4. Buy low carb vegetables, not the starchy ones. The rule of thumb is to stick to vegetables that grow above ground and avoid ones that grow below ground.  Stick to green leafy vegetables, asparagus, avocado and zucchini.  Other good choices are broccoli, cauliflower, green beans and brussels sprouts but these vegetables when eaten in excess can take you out of ketosis so be careful.  Avoid vegetables such as potatoes, sweet potatoes, carrots, parsnips, onions and beet root.
  5. Buy less fruit, if any. Fruit is very high in carbs and will take you out of ketosis very quickly so there are really no fruits good for a keto diet.  If you MUST eat fruit stick to raspberries and blackberries.  Lemons and limes in small amounts in your water are fine too.
  6. Buy fewer nuts. Nuts are keto friendly in small amounts but the problem is that it is too easy to overeat them which can take you out of ketosis.
  7. Be careful with yogurt. Most yogurts, even Greek yogurt are high in carbs and will take you out of ketosis.
  8. Avoid anything that contains fructose, corn syrup and sugar…any kind of sugar. Anything that ends with “ose” is sugar such as fructose, glucose, lactose etc.  Avoid sugars such as syrup, malt or cane sugar, honey, dried fruit and fruit juice concentrates.
  9. Avoid grains. Most of the starch in our diets come from grains.  Wheat and corn are the main ones, but any kind of grain (and flours) add loads of carbs in our diet.  Avoid rice and all bread products.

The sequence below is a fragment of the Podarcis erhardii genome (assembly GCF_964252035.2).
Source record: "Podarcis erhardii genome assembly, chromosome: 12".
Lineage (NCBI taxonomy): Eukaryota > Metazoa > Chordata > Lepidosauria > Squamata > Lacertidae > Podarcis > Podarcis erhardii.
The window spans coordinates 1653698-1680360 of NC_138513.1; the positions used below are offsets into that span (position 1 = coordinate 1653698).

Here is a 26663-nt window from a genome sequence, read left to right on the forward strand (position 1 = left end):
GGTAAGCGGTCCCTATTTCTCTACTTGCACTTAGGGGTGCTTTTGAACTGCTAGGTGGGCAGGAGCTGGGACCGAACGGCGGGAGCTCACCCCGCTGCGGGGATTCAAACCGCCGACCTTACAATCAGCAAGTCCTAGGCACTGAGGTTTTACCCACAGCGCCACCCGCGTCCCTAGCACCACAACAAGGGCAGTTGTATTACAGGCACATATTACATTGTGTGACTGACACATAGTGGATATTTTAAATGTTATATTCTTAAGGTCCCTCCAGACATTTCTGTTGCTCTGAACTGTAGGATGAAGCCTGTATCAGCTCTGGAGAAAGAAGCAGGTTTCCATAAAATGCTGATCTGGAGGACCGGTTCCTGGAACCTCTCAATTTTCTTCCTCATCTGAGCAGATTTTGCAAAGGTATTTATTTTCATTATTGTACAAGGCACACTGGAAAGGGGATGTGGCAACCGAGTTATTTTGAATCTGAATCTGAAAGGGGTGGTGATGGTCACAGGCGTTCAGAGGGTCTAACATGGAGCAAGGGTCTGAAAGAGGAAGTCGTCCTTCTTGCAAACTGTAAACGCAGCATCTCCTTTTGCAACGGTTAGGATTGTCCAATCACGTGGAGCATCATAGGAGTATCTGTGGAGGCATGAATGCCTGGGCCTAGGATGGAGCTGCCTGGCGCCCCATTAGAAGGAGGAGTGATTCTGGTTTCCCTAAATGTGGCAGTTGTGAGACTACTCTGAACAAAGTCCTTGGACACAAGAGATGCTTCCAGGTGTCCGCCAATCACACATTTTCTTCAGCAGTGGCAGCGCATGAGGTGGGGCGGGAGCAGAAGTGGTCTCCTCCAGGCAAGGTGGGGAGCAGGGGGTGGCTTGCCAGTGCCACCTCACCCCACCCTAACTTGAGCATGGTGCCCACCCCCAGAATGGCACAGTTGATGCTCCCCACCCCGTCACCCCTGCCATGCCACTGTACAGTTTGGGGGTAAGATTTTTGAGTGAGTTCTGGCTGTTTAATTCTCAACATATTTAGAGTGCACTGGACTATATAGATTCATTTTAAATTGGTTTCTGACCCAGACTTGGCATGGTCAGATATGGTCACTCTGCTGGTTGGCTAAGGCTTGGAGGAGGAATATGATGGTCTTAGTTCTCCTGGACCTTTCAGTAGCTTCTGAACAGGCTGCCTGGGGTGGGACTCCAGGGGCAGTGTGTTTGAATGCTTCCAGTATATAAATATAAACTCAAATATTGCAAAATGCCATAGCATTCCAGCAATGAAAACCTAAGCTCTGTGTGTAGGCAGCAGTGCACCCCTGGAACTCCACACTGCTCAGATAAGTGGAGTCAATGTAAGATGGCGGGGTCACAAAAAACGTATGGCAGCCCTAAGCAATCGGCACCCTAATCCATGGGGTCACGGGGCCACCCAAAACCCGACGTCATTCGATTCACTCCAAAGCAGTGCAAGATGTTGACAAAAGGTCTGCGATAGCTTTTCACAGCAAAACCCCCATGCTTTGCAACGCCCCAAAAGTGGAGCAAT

10. Eat good fats abundantly but avoid bad fats at all costs.  These would include hydrogenated or partially hydrogenated fats (trans fats), margarine, shortening and processed vegetable oils such as corn, canola, cottonseed, safflower and soybean oils.

Have You Heard of the Keto Flu?

The Keto flu is the symptoms of withdrawing from carbs and a natural reaction to entering ketosis.  Your body goes through changes when it switches from burning glucose to burning fat.  These withdrawal symptoms include dizziness, drowsiness, muscle aches, nausea, diarrhea or constipation, brain fog, sugar cravings and irritability.

All of these symptoms are a completely natural reaction to the changes your body is facing.  Keto flu symptoms usually occur within the first day or two of starting a ketogenic diet, and the severity and length of symptoms vary per person. Some people may have no symptoms at all, while others could experience several for up to a week or two.  Either way, the symptoms shouldn’t last more than a couple weeks and should go away once your body is adapted to burning fat for fuel.